Muscular Dystrophy is an inherited disease, meaning that it is passed down from parents to children.  Genes are responsible for a persons traits and characteristics, including the formation of proteins.  The genes code for the dystrophin protein, and others, of people with muscular dystrophy are defective.  The defective genes that are passed down do not allow for the proper formation of dystrophin or  significant quantities of it.   Lack of this structural protein it the cause of the signs and symptoms of muscular dystrophy.  A few symptoms of MD are poor balance, lack of ability to walk, restrained array of movement, and respiratory problems.

After a thorough medical and family history review, there are several tests that can be done to confirm muscular dystrophy.  Muscle biopsies, taking samples of muscle tissue, are used to confirm the diagnosis, while a DNA test can be done to find the specific form of the disorder.  Blood and urine tests can gather information to help the doctor confirm his diagnosis.  These tests check for certain enzymes, aldolase and creatine kinase, and proteins, myoglobin, at abnormal levels.  Exercise tests can detect levels of certain chemicals and help determine what kind of MD is presenting.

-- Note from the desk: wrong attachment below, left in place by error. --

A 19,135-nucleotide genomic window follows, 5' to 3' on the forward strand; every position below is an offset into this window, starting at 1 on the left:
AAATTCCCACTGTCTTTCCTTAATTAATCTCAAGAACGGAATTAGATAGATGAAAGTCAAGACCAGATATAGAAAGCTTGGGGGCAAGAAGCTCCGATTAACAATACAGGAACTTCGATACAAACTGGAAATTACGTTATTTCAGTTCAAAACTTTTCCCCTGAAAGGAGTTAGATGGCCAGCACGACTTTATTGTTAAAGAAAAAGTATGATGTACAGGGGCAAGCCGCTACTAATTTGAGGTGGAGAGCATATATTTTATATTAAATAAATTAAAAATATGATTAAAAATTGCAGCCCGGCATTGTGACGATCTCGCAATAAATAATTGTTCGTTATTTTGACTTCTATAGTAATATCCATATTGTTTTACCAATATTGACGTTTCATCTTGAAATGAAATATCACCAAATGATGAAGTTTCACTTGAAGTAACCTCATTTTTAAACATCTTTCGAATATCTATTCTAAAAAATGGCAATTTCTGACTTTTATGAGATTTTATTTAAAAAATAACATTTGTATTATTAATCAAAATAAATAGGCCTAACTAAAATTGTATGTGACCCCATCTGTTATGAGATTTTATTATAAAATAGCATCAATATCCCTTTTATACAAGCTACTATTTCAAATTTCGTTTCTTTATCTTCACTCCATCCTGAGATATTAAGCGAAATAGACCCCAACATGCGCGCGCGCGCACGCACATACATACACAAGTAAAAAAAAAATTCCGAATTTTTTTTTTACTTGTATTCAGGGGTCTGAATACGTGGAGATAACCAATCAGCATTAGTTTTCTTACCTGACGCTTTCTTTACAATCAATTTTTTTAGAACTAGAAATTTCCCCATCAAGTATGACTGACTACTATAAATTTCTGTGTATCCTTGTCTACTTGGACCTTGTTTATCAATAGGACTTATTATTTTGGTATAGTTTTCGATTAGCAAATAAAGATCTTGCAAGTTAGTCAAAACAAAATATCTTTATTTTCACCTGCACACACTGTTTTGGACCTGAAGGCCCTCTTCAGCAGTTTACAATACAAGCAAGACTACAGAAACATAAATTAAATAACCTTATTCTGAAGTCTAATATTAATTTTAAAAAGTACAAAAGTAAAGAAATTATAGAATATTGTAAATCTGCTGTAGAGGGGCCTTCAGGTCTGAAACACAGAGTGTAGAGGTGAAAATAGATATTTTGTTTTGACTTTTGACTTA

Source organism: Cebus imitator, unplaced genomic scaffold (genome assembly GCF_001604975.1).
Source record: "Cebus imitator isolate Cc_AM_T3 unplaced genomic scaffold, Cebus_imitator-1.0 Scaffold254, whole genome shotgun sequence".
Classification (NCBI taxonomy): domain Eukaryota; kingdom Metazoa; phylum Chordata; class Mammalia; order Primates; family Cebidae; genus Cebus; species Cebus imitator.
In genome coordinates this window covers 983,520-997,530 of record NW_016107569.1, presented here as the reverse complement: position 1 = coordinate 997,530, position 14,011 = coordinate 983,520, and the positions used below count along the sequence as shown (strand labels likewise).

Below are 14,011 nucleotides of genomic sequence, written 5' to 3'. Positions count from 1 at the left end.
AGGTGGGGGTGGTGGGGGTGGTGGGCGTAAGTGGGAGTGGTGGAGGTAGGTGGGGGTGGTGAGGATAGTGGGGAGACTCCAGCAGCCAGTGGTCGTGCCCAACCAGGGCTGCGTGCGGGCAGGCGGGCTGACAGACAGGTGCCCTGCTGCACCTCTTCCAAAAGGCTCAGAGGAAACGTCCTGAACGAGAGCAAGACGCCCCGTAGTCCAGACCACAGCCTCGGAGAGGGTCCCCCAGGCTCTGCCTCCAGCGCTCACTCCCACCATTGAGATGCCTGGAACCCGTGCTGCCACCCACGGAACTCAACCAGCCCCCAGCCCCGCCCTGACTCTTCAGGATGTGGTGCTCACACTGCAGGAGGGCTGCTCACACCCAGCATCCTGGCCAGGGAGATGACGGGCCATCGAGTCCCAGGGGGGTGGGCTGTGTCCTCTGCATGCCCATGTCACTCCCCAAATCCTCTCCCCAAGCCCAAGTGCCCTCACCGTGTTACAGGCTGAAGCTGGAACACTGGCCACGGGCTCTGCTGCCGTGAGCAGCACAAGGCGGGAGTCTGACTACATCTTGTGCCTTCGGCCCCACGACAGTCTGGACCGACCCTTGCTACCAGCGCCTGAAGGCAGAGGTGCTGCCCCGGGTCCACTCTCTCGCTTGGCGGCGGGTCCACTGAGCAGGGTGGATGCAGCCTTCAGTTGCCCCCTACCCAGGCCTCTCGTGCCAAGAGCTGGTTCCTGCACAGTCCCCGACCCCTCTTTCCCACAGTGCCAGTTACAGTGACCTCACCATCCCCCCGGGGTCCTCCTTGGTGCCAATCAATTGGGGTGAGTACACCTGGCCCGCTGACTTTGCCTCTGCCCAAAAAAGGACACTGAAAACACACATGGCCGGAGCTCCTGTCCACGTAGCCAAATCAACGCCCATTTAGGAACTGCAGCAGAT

Since MD is genetic it cannot be cured.  The goal of treatment is to keep the patient as independent and to prevent complications.  Physical therapy helps improve range of motion and keeps muscles as strong as possible.  Wheelchairs and other orthopedic appliances help with mobility and sometimes surgery can help too.  In some cases, corticosteroids are taken to keep children walking as long as possible.  Many times respiratory assistance is needed, especially with more severe forms of the disease.

The incidence and severity of MD depends on the type.  Some, like Duchenne MD, are deadly, while others, such as some forms of Congenital MD, allow for a fairly normal, long life.  Duchenne MD accounts for almost 50 percent of all MD cases, affecting one in 3,500 male births.